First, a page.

“No, indeed, Aunt,” said Emma, pretending not to take her meaning, “we have no business to transact there.”
Mrs. Curtis gave her arm a little shake. “Silly creature! You understand me, I am sure. I mean to say, what a chance this is to speak extemporaneously to your lover, Mr. Ralph Willmot!”
Emma felt her face burn again. “I have no such lover,” she insisted.
“Ah, but here is an opportunity to make it so!”
“The mere fact that an opportunity presents itself,” Emma said desperately, “does not make it advisable to take it.”
Mrs. Curtis cawed out a laugh. “How clever you are! Ever ready with a turn of phrase. I suppose you think that gentlemen find cleverness an attractive quality in a lady. They do not. You may trust me on this, my dear; I know it for a certainty.”
“I am sure no one knows it better,” snapped Emma; and as soon as she had said it, she regretted that provocation had rendered her pert.
Fortunately her aunt was oblivious to her meaning, and merrily pulled her in the direction of the milliner’s shop. Emma was chastened enough by her momentary rudeness to allow it.
“I declare,” said Mrs. Curtis when they came within hailing distance of the brothers, “here are friends of ours! Look, girls; it is the Misters Willmot.”
The brothers, who had been conferring together, lifted their heads at this, and a momentary look passed between Emma and Edgar—a look of such candid, unaffected interest that each was embarrassed by it, and turned their glances quickly away, and did not risk allowing their eyes to meet a second time.
“How do you do, ladies,” Ralph said as he and Edgar tipped their hats.
“Very well, thank you,” said Mrs. Curtis. “We are just come to visit the milliner’s. And what,” she added with unconcealed glee, “do you think we have all been talking about?”
Emma, whose skin was so recently reddened by shame, now felt it go pale with anxiety. “Aunt, no,” she whispered.
“You must not ask us to guess,” said Ralph. “For we might inadvertently scandalize you by deducing quite wrongly.”
“Mrs. Curtis is fond of guessing,” said Alice, who seemed to direct the observation directly at Edgar. He gave her a grateful smile, but said nothing in reply.
“Then I will have to tell you,” said Aunt Curtis, and as Emma felt herself begin to sink into the ground, she declared: “We have been singing the praises of this lovely springtime weather.”
“Indeed it is very clement,” murmured Edgar, whose gaze remained downcast, as though in search of coins from Roman Britain that might be easily unearthed by the toe of his shoe.
“Such a wonderful moistness in the air,” said Mrs. Curtis with a quick glance at Emma; and the spark in her eye revealed how much she enjoyed causing her niece trepidation, then relieving it at the last possible moment. “So beneficial for the skin. Does not Emma’s face have a particular glow this morning, Mr. Willmot?”
“Indeed it does,” said Ralph, at whom she had quite pointedly directed the question; for Edgar seemed to drift ever further to the outskirts of the group. “And yet she looks no less fine than Miss Nesmith—or dare I say it, yourself, ma’am.”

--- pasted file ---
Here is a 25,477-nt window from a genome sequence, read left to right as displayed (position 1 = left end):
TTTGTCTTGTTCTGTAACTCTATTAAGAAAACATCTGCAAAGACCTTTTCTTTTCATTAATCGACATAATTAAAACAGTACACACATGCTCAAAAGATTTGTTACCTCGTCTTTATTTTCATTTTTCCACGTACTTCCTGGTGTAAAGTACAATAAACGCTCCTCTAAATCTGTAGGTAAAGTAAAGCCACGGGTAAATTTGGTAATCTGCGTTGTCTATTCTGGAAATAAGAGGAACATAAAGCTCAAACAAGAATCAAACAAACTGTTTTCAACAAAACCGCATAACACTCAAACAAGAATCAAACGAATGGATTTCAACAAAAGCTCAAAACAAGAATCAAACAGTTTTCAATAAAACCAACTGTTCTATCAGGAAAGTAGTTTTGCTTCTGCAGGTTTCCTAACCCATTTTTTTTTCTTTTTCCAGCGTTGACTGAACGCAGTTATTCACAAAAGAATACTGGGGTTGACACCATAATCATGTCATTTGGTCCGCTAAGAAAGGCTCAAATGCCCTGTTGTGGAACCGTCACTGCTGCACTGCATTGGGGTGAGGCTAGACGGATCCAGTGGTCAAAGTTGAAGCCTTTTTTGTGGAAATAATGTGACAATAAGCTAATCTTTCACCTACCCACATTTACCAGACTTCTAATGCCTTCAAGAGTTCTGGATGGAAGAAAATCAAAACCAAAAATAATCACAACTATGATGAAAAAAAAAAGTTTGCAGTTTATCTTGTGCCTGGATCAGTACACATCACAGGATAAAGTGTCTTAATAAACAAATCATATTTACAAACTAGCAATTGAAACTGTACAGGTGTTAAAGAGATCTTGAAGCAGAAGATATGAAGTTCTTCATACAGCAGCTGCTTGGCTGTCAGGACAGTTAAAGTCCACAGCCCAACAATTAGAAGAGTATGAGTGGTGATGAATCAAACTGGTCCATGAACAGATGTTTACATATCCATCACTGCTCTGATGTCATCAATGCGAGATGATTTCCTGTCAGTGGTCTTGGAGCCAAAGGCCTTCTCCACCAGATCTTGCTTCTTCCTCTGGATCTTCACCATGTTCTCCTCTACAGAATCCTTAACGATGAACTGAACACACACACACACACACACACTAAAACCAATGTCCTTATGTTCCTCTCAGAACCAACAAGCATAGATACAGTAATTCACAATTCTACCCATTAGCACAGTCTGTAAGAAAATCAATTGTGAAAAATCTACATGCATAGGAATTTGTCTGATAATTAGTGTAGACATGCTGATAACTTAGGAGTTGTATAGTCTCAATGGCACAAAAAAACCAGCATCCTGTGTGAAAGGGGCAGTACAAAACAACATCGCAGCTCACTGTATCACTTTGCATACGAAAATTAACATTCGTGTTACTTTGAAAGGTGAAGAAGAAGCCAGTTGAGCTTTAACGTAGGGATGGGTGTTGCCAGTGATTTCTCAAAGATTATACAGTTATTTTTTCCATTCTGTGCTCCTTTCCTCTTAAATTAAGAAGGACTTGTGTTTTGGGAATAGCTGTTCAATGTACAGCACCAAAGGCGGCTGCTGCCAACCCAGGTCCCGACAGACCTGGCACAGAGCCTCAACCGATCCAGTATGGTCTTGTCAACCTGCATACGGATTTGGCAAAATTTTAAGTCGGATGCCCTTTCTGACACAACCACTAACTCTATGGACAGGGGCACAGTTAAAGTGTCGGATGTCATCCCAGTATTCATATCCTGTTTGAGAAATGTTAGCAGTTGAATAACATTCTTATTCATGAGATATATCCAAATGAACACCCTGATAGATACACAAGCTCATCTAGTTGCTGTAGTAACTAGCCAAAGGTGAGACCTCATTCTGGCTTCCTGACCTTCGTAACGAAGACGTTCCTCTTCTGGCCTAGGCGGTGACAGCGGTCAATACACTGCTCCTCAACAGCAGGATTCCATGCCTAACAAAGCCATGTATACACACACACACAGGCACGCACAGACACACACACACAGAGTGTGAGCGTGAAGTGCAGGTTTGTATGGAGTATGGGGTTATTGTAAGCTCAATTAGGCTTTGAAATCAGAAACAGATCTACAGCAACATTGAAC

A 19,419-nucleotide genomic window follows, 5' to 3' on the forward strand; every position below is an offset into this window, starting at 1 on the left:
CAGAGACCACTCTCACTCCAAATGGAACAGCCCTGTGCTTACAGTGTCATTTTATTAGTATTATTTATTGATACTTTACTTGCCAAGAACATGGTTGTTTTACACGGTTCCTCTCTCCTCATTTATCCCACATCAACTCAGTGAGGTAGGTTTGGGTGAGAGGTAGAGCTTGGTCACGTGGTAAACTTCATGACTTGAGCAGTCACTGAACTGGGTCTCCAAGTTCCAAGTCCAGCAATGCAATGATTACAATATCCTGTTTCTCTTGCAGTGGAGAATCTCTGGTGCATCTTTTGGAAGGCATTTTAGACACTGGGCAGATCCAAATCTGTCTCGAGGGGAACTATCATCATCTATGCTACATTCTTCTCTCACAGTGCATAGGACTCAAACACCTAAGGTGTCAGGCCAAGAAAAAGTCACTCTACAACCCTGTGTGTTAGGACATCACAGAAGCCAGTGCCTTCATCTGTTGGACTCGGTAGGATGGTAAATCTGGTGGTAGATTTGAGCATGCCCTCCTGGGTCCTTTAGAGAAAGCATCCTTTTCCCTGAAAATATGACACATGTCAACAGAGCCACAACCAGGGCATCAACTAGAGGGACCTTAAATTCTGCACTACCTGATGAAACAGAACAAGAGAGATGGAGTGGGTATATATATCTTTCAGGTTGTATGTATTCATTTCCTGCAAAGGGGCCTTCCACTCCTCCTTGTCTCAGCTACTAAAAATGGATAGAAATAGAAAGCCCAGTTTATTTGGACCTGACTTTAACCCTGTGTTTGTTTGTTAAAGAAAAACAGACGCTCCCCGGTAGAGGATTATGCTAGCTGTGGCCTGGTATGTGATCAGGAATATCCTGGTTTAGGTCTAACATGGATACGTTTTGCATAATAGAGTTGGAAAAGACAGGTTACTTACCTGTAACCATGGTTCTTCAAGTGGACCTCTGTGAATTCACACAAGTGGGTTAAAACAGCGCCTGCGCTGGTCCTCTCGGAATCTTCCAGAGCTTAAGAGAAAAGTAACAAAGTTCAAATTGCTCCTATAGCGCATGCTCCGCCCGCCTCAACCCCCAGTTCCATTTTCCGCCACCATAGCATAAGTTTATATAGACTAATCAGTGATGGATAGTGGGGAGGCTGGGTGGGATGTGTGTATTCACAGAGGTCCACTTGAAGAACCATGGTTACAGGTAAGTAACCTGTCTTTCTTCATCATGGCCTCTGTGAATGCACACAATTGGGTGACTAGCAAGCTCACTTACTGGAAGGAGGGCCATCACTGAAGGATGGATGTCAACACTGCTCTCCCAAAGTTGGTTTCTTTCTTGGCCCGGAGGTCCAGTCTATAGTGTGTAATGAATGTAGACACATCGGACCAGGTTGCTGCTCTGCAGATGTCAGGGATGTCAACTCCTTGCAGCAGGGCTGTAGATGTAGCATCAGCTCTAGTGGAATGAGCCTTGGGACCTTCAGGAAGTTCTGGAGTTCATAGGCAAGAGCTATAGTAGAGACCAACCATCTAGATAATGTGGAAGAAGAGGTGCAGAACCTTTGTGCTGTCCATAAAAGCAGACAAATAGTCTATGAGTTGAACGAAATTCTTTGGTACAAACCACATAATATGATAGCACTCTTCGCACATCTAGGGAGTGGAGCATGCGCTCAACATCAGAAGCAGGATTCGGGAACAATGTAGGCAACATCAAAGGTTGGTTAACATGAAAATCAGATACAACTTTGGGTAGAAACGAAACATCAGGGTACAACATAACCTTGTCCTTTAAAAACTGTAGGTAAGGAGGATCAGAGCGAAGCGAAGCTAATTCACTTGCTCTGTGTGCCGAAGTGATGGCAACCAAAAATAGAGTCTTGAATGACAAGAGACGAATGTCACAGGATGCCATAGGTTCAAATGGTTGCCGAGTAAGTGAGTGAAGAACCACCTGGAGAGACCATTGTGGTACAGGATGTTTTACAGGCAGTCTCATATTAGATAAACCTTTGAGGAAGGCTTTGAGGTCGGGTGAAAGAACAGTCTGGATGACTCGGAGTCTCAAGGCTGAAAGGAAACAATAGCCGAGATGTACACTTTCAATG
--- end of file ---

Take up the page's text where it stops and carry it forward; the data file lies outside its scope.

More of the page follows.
Mrs. Curtis laughed wildly again. “You must not say such things to me, Mr. Willmot! I am an old married lady.”
He flashed her a dazzling grin. “Then this moist air is more efficacious than any I have yet known; for you look no less a maiden than your two companions.”
Again she shrieked with laughter; up and down the street heads turned in curiosity at such stridency, and Emma longed to be gone. But she knew she was fixed in place for the time being. It was unlike her aunt to hurry away from a place where compliments were aplenty.
“To be sure,” Mrs. Curtis said, “there is but a difference of seven years between my niece and myself. My brother Marlow is fully a dozen years my senior, you know; so that I was but a child myself when Emma was born.”
“That explains it,” said Ralph with another bow. “I congratulate your husband, ma’am, on his good fortune in winning so young and comely a bride.”
“As well you might,” she said with a little smirk of pride. “For Mr. Curtis was nearly forty when I married him and might have done much worse, as I often tell him. But I daresay I have made him happy. He will not say so; but as he has not got rid of me in all these years, I must conclude he is not unsatisfied.”
“He is the happiest of men, I am certain,” said Ralph.
She crowed again. “Oh! if Mr. Curtis is the happiest of men, then what dour creatures all the rest of your sex must be!” She turned again to Emma. “I shall wish better for my niece, sir; that I shall. For her, I shall wish a husband who is always gallant, always gay, always ready with a compliment.” She took another quick look at Ralph, as if requiring further inspiration, then added, “A well-looking fellow, who is always attentive and smiling. That is my ideal. That is what I wish for Emma.”
“Such a paragon of positivity!” said Ralph, shaking his head and feigning a dubious look. “I wonder whether he exists in the world.”
“I am certain he does, and in quantity. In fact, you may be sure there is one to be found wherever you go.” She gave him a very sly look, as if daring him to take her meaning.
“Aunt,” Emma whispered frantically; “you grow too bold.”
“And Miss Nesmith,” Ralph said, nodding his head at Alice; “is she not included in your marital good wishes?”
“Oh, I shouldn’t like a cheerful husband,” protested Alice. “I should be much more contented with a sober-minded man—a scholarly man of great, mindful silences.” She did not look at Edgar as she said this; but Emma saw Edgar color and turn further away, as though he felt Alice’s eyes on him all the same.
“Then at least,” said Ralph, “you ladies will never be rivals for the same suitor. I congratulate you on the safety of your friendship.” He turned his head, as if to say something to Edgar, then appeared momentarily confounded at finding him so far off. “It appears my brother is impatient to depart,” he said, “and indeed we have lingered here longer than we had ought. But with such company as this, none would dare to blame us.”